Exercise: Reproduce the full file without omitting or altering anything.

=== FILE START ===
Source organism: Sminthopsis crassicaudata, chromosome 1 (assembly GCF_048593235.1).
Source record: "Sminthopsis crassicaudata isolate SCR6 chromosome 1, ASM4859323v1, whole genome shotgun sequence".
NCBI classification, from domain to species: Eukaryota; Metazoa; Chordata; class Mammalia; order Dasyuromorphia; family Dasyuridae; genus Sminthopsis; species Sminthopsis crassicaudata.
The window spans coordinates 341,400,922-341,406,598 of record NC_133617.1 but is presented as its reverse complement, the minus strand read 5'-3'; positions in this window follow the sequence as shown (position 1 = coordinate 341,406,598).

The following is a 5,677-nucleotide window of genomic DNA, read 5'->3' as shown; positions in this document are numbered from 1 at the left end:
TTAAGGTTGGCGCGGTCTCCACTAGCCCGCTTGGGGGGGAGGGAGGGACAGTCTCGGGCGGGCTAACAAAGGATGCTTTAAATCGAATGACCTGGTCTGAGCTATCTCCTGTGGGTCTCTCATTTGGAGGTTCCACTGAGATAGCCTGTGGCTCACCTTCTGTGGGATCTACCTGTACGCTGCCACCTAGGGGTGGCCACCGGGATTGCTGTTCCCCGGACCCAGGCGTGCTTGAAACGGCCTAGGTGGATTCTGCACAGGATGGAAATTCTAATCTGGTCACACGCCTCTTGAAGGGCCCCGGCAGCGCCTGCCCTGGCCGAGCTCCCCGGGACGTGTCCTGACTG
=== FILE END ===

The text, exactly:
Source organism: Sminthopsis crassicaudata, chromosome 1 (assembly GCF_048593235.1).
Source record: "Sminthopsis crassicaudata isolate SCR6 chromosome 1, ASM4859323v1, whole genome shotgun sequence".
NCBI classification, from domain to species: Eukaryota; Metazoa; Chordata; class Mammalia; order Dasyuromorphia; family Dasyuridae; genus Sminthopsis; species Sminthopsis crassicaudata.
The window spans coordinates 341,400,922-341,406,598 of record NC_133617.1 but is presented as its reverse complement, the minus strand read 5'-3'; positions in this window follow the sequence as shown (position 1 = coordinate 341,406,598).

The following is a 5,677-nucleotide window of genomic DNA, read 5'->3' as shown; positions in this document are numbered from 1 at the left end:
TTAAGGTTGGCGCGGTCTCCACTAGCCCGCTTGGGGGGGAGGGAGGGACAGTCTCGGGCGGGCTAACAAAGGATGCTTTAAATCGAATGACCTGGTCTGAGCTATCTCCTGTGGGTCTCTCATTTGGAGGTTCCACTGAGATAGCCTGTGGCTCACCTTCTGTGGGATCTACCTGTACGCTGCCACCTAGGGGTGGCCACCGGGATTGCTGTTCCCCGGACCCAGGCGTGCTTGAAACGGCCTAGGTGGATTCTGCACAGGATGGAAATTCTAATCTGGTCACACGCCTCTTGAAGGGCCCCGGCAGCGCCTGCCCTGGCCGAGCTCCCCGGGACGTGTCCTGACTG